CROI 2015: Breastfeeding women in Africa with HIV go undiagnosed

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Science Speaks is covering the 2015 Conference on Retroviruses and Opportunistic Infections in Seattle Washington live this week, from February 23-26, with breaking news on HIV research findings and implications.

Science Speaks is covering the 2015 Conference on Retroviruses and Opportunistic Infections in Seattle Washington live this week, from February 23-26, with breaking news on HIV research findings and implications.

SEATTLE, WA –  Findings from household surveys across three African countries presented here Tuesday showed large numbers of HIV-infected women remaining undiagnosed while breastfeeding their infants despite some level of participation in antenatal and HIV testing services.

Médecins Sans Frontières physician  David Maman presented the findings, from Kenya, Malawi and South Africa.

The household surveys, conducted between September 2012 and November 2013 included interviews and testing of 11,550 women across the sites and found significant proportions numbers of pregnant and breastfeeding women: 37.8 percent of the women in Kenya, 33.8 percent in Malawi and 12.5 percent in South Africa. Among them, HIV prevalence ranged from 13.4 percent in Malawi to 22.2 percent in Kenya and 23 percent in South Africa. Of the breastfeeding women with high viral loads, 58.6 percent were not diagnosed at the time of the survey. Using HIV testing history and viral load testing, the investigators determined that 103 women were infected during pregnancy or breastfeeding with the highest numbers coming from Kenya which was implementing Option A — antiretroviral treatment during pregnancy, delivery and post-delivery — for HIV transmission prevention at the time of the survey.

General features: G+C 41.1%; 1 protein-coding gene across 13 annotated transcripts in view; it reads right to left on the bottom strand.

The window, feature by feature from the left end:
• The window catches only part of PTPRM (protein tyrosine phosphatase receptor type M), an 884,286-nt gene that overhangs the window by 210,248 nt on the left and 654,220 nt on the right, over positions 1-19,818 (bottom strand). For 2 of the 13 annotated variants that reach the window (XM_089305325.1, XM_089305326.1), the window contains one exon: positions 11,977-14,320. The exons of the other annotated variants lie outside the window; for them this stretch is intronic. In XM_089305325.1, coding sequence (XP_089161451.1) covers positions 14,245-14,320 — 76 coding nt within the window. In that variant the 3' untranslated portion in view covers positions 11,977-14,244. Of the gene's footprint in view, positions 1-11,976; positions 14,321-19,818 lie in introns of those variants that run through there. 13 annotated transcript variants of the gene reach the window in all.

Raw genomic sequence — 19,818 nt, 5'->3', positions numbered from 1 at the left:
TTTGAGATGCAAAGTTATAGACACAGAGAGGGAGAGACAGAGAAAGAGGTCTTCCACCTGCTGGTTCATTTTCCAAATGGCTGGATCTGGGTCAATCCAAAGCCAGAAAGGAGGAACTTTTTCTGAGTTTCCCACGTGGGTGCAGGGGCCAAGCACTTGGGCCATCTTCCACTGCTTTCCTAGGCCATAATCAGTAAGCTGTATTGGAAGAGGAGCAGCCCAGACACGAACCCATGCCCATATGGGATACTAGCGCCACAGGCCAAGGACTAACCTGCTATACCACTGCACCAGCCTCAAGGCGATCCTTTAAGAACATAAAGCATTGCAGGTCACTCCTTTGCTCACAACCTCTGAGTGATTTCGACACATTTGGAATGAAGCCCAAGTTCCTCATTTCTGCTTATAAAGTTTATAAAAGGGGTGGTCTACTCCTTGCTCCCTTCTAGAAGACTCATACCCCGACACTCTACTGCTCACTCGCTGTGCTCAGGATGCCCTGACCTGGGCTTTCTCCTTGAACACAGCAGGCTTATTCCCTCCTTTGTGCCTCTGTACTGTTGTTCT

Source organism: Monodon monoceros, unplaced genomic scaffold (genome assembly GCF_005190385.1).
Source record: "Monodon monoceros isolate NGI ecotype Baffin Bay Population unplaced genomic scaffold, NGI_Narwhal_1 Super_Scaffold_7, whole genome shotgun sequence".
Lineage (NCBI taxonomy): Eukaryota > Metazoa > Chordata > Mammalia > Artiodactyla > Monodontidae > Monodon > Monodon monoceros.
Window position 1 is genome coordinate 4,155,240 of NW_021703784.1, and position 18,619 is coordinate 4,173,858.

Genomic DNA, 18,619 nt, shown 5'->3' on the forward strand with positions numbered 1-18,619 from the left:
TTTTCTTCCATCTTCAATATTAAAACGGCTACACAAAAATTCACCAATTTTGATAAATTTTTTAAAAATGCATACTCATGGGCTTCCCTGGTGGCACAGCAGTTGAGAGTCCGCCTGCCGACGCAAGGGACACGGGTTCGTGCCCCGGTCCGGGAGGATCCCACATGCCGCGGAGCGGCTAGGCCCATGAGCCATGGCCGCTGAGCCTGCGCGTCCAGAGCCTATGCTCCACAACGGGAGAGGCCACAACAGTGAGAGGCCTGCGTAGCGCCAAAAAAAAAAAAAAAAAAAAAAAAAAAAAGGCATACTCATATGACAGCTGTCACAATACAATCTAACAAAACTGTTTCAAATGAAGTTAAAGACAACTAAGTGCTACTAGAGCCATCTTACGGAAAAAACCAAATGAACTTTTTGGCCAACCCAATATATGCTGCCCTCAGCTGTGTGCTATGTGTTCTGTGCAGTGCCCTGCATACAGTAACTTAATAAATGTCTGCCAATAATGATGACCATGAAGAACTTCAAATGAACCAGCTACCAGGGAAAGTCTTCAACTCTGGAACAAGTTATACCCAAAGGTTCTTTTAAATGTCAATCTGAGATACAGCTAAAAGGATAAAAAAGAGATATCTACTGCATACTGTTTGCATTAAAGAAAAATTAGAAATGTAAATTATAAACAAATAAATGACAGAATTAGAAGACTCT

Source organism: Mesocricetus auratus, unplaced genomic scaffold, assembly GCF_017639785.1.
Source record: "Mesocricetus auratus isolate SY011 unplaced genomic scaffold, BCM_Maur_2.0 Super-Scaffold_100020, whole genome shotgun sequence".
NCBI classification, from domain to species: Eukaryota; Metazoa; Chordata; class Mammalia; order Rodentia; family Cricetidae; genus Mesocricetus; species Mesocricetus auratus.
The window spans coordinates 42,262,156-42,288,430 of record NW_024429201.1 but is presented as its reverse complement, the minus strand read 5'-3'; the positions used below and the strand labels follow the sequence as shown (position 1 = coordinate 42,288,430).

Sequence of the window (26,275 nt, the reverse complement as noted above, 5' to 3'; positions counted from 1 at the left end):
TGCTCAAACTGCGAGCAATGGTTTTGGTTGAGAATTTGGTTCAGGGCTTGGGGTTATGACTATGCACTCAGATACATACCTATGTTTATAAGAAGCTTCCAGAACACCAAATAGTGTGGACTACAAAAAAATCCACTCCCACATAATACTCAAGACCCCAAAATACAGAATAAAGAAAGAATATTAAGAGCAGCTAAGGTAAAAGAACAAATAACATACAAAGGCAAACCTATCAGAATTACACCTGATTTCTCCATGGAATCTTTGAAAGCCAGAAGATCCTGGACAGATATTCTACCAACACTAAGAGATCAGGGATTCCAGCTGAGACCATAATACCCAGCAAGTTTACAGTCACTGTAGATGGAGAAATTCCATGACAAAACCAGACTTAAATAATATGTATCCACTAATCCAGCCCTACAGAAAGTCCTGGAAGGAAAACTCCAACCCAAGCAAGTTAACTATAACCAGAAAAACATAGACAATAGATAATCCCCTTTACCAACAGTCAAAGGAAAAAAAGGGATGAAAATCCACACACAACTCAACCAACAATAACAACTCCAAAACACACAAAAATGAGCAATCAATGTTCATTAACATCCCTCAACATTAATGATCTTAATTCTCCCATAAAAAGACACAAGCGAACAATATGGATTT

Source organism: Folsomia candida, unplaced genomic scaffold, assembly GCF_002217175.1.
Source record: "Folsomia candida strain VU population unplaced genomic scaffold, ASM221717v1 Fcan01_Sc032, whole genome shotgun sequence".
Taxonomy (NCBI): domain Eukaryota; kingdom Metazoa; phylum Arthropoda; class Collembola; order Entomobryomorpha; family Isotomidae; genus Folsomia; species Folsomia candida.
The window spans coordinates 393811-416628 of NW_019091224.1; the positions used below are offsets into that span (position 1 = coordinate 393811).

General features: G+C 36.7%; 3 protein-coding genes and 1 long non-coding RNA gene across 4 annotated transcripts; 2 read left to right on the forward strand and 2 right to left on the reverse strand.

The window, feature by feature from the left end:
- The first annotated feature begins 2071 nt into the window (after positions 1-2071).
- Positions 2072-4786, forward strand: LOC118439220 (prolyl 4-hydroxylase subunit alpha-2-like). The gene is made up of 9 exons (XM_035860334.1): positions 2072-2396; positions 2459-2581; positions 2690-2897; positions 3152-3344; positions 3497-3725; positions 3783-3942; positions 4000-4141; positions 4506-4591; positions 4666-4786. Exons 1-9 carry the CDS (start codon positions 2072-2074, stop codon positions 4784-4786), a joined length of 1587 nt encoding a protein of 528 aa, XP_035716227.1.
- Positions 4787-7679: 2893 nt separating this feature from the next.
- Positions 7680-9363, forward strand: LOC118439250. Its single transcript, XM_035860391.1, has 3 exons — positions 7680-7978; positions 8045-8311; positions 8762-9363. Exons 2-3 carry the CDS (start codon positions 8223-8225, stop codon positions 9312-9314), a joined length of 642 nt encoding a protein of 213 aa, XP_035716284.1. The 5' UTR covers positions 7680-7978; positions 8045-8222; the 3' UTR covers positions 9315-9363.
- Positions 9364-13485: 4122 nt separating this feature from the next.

The investigators recommend repeat HIV testing throughout the breastfeeding period and the adoption of Option B + — lifelong antiretroviral therapy for pregnant women.  Maman also called for aggressive scale-up of treatment as prevention and PrEP among young women.

 

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